the case for 6 ounce cookies
There are so many cookies we could specialize in... chewy cookies, soft & puffy cookies, NY style 6 ounce cookies, shortbread, sugar cookies, etc. But in all of our flavor testing, pudges have been real winners for us, batch after batch after batch.
Like most people, we love the elusive crisp-edged chewy cookie. It is, in my opinion, one of the most sought-after cookie textures. Plenty of bakeries fall short of expectations. If you've ever experimented with chocolate chip cookies at home, you might've attempted to cut sugar. If that was you, your cookies probably didn't spread very well or achieve the crisp yet chewy texture you love. (Sidebar: Or, you didn't cream your butter & sugar well enough to incorporate sufficient amounts of air... but I digress). Sugar is essential for spready, chewy cookies.
The way we see it, you can make your less-sweet cookies at home and they just won't be *chef's kiss*. But as a professional cookie baker... I prefer not to be shackled by sugar.
Which brings me to Pudge. One of the best things about baking pudges is that we don't want them to spread that much. It's called Pudge for a reason - it's cute and fat. Due to its shape, we can typically use a higher brown to white sugar ratio, boosting flavor and moisture. That's why pudges are very robust - although they're best fresh, they can last for days without feeling stale. My brother has eaten 2-week old pudges MANY times and claims they taste the same. Your mileage may vary...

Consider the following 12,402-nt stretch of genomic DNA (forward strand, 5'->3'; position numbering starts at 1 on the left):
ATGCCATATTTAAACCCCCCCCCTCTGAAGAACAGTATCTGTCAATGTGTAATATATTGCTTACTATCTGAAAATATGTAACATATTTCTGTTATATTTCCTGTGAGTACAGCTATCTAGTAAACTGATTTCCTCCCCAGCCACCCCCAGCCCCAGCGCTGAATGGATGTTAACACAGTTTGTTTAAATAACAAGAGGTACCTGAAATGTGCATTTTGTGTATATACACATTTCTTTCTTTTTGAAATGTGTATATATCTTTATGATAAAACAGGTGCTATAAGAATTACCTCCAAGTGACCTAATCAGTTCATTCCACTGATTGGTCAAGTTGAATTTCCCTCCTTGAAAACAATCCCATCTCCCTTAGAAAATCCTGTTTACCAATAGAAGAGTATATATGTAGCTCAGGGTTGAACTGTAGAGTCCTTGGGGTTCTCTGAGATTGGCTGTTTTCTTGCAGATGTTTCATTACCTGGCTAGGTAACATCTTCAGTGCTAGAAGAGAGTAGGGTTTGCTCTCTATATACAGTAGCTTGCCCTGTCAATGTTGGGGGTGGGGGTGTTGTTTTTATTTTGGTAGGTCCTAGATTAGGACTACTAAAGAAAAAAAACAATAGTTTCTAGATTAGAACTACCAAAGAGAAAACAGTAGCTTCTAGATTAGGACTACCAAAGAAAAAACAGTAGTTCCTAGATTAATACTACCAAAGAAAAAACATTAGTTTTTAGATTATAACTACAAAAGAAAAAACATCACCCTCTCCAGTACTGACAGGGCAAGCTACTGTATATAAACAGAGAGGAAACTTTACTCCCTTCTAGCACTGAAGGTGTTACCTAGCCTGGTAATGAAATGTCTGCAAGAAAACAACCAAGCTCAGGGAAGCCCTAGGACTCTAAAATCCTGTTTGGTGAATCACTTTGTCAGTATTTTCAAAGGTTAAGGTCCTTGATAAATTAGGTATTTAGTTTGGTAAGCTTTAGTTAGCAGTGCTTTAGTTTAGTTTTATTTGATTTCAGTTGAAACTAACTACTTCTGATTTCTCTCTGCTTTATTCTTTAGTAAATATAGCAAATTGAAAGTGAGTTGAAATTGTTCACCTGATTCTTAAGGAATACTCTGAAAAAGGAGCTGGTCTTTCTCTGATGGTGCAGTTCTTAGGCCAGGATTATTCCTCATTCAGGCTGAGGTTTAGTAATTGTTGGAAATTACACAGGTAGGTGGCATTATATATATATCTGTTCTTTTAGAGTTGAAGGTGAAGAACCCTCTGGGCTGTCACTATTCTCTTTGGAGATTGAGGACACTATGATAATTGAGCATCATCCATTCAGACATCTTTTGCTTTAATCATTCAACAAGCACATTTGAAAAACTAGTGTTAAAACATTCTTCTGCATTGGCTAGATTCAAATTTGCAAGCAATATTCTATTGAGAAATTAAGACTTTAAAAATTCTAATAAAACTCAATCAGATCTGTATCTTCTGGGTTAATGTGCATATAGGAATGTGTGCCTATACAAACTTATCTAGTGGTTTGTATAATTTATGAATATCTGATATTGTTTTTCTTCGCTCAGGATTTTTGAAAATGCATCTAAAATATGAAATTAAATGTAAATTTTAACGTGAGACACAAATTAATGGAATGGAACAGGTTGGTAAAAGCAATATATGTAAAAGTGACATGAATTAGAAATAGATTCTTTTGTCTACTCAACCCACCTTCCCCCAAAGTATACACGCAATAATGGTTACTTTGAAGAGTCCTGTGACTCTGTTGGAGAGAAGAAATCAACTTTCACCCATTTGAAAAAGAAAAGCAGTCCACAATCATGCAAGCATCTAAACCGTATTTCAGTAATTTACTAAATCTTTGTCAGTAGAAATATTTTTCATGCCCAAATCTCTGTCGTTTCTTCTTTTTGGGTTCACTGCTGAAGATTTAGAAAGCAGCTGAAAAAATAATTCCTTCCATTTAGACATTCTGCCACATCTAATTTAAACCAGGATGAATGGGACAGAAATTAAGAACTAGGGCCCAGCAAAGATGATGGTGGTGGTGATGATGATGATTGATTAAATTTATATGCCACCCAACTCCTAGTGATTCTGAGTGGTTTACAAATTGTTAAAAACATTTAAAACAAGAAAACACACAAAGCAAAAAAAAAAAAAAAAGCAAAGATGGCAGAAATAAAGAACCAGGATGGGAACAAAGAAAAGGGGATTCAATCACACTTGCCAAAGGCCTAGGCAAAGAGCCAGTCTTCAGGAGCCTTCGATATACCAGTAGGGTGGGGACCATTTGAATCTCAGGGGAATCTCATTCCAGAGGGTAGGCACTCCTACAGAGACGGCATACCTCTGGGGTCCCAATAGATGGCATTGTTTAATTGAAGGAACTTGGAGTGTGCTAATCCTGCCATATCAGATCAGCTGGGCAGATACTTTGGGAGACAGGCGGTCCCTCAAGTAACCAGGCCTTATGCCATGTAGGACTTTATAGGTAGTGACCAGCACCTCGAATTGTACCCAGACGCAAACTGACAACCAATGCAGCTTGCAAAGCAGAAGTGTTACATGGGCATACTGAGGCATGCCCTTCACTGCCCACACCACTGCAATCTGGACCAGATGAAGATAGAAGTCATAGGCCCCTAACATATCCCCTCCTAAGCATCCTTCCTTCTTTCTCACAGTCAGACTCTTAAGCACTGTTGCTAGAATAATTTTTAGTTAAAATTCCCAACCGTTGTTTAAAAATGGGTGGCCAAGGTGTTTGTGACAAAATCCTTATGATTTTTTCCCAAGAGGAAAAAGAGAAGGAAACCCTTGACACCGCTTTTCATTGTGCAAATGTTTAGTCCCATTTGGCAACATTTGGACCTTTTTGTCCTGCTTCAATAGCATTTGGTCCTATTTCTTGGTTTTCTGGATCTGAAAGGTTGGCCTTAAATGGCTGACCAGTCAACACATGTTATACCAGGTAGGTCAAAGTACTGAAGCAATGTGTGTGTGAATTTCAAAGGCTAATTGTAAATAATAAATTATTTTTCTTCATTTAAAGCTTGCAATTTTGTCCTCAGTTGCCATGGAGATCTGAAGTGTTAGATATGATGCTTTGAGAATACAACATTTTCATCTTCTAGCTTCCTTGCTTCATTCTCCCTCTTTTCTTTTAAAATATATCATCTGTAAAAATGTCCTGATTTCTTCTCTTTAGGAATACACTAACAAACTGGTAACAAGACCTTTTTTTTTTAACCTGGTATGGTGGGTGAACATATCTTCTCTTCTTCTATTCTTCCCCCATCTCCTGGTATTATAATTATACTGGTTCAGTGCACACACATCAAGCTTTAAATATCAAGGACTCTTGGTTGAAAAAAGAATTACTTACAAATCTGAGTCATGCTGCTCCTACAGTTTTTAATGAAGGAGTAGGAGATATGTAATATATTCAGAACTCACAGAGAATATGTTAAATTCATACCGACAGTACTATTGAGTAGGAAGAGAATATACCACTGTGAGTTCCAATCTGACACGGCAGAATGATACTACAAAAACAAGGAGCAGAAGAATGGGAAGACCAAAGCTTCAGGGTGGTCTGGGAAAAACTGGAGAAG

Then, there's additions, flavors, and fillings. *rubs hands together excitedly*
- Take red velvet pudge, for example. It was basically like cake, capturing the traditional red velvet flavor using buttermilk, vinegar, and cocoa. Crisp edges, and a melty soft center thanks to its high brown to white sugar ratio and plenty of moisture - and then bam, perfectly complimentary cheesecake filling. Honestly, just try filling a smaller cookie with filling. Pudge's advantage here is its size. You can pack so much filling in it & it looks amazing. The ratio of cookie to filling is awesome. Filling in a small cookie just seems a little sad - so much cookie and half a bite of filling.
- Here's an example that includes additions - we're releasing a Fererro-Rocher-inspired pudge in January, which has toasted hazelnuts, quadratini wafers, and kit kats (for the milk chocolate and wafer texture). And you'd be shocked... it tastes exactly like fererro rocher. We can use SO many chunky additions that give us fantastic flavor without worrying about spread. If we tried adding so much to a regular cookie, we'd end up with kind of a squat, ugly cookie.
Anyways, my last point for the pro-pudge column is: pudges double as handheld pizookie. Warm em up & serve with cold ice cream. Enjoy!
All hail pudge ✌🏻